Relay computers

From: Jim Battle <>
Date: Fri Sep 24 22:34:49 2004

Ade Vickers wrote:
> I did some back-of-a-fag-packet calculations (i.e. they might be
> completely & utterly wrong, in which case I'd appreciate corrections) on
> a relay computer...
> Assume you want a Z80-type CPU. This has ~8k gates. Typically, it seems
> to take 1 relay per input to implement any given gate. Now, I don't know
> how many "x-input" gates there are in a Z80, so I'll assume that - on
> average - it will require 3 relays/gate. Thus, we need ~24,000 relays to
> implement the Z80.

i've read the other replies on the subject, but there is one failure in
your estimate that hasn't been mentioned that I noticed.

relays often have mutliple poles and multiple throws, rather than just a
single SPST type connection. as a result, one relay can be used on more
than one gate.

Imagine implementing this trivial logic:

        y1 = a & b;
        y2 = a & c;

you could use four relays where the "a" is wired to energize two of the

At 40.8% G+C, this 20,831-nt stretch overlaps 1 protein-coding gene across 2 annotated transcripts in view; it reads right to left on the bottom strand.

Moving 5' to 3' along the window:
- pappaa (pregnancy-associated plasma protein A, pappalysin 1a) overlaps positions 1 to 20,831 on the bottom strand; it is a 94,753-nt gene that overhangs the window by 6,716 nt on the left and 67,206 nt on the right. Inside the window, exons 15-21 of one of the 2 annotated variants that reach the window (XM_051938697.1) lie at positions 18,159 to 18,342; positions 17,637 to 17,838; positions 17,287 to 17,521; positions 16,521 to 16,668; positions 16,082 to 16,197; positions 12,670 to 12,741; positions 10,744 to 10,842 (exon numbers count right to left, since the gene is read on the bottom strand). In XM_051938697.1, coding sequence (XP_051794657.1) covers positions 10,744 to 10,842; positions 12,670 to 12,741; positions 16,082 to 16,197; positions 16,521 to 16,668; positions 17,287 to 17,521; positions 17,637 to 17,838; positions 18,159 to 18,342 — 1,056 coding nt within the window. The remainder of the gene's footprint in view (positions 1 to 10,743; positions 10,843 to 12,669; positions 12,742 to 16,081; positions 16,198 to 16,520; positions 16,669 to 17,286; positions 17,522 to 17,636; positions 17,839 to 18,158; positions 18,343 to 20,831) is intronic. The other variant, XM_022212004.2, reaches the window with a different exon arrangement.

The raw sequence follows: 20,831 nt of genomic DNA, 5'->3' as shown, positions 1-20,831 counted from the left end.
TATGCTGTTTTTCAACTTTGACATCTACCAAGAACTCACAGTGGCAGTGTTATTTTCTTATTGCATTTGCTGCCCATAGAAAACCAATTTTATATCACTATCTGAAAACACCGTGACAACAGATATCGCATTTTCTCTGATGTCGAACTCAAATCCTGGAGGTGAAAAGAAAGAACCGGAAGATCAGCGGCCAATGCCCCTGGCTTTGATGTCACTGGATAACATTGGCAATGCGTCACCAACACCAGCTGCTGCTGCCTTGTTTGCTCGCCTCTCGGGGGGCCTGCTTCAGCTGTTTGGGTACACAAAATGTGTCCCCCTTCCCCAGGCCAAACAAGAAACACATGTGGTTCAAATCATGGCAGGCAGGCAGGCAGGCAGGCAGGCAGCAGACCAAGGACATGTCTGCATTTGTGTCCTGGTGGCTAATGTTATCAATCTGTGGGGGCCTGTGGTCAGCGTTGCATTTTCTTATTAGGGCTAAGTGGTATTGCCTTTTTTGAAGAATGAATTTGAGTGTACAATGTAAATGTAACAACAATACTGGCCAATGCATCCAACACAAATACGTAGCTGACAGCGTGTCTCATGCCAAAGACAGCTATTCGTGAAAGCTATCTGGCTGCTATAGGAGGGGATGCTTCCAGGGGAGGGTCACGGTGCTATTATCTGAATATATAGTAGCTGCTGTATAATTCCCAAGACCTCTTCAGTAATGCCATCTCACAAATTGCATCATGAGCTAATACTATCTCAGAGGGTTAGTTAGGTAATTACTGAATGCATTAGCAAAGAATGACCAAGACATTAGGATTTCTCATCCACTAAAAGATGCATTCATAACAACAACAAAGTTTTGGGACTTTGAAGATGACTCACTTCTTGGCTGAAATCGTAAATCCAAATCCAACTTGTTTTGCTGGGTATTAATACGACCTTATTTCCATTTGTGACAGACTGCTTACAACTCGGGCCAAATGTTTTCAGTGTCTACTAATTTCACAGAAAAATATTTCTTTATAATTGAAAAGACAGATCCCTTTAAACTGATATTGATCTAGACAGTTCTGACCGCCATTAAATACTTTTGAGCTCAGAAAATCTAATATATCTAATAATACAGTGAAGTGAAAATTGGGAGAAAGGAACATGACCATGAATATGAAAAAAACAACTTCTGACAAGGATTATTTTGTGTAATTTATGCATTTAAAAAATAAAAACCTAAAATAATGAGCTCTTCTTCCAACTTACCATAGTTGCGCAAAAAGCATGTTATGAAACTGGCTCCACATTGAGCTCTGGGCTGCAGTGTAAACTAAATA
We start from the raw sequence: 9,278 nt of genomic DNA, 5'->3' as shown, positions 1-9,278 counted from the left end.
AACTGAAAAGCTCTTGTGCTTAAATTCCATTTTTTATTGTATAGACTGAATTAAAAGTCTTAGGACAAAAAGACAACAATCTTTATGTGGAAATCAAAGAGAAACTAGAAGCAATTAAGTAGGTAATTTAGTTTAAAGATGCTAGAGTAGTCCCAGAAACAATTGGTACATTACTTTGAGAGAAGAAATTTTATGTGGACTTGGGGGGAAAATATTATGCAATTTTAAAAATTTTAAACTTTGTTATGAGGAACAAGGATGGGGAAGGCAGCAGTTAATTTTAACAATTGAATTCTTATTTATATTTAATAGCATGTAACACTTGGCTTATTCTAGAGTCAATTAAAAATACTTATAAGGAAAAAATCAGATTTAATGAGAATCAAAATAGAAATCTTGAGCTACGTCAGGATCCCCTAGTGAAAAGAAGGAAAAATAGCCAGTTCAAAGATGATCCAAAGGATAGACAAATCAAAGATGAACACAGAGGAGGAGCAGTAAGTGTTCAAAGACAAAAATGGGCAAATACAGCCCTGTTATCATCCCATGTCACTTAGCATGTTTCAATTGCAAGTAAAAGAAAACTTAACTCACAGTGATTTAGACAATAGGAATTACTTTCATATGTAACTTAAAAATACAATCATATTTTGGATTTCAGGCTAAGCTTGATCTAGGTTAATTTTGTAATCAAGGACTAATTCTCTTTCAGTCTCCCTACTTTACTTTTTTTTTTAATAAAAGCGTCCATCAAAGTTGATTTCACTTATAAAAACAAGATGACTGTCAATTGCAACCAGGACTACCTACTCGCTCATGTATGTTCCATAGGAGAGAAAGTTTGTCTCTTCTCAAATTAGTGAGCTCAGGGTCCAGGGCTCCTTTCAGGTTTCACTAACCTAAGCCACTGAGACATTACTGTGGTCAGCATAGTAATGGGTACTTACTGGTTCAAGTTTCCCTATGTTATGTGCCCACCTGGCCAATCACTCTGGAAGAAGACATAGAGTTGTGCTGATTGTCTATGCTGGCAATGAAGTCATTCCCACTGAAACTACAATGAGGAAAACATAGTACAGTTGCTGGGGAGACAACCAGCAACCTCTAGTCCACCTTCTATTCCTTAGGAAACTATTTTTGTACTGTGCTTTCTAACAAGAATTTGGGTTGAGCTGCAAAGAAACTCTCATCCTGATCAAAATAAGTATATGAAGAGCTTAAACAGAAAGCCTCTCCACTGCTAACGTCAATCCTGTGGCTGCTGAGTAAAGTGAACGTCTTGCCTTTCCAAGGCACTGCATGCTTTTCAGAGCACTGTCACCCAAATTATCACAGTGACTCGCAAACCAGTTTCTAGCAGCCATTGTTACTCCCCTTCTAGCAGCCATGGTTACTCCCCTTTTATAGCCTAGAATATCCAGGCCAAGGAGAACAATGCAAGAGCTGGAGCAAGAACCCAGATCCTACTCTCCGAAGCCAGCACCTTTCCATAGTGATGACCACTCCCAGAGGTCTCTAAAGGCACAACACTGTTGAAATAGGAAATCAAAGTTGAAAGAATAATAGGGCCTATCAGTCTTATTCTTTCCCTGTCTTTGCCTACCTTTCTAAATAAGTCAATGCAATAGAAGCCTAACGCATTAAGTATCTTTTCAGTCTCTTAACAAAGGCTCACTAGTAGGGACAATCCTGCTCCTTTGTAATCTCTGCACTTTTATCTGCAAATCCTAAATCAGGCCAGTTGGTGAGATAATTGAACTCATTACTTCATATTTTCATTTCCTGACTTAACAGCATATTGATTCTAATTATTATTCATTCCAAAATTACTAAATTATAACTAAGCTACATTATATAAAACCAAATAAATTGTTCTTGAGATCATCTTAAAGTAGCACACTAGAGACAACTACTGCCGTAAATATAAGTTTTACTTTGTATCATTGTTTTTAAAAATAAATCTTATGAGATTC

relays, while "b" and "c" inputs each energize one relay.

if you wire an "a" and "b" energized reley in series, there is a path
from in to out only if "a & b". likewise, take the other pair of relays
  and wire them in series to implement "a & c".

Instead of four SPST relays, make one of them DPST (one electromagnet
that triggers two parallel but otherwise independent SPST switches). In
this case, the "a" input energizes this DPST relay, and the "b" and "c"
relays are as before. Wire one pole of the "a" relay in series with the
"b" relay and the other pole of the "a" relay in series with the "c"
relay. This implements the same logic but with three relays instead of

That is a simple example, but imagine a more complex case with many
terms that include "a & (something)". In theory, only one relay is
needed for this part of all equations involving the "a &", limited only
by the mechanical problem of having so many poles.

There are other ways of sharing logic as well.
Received on Fri Sep 24 2004 - 22:34:49 BST

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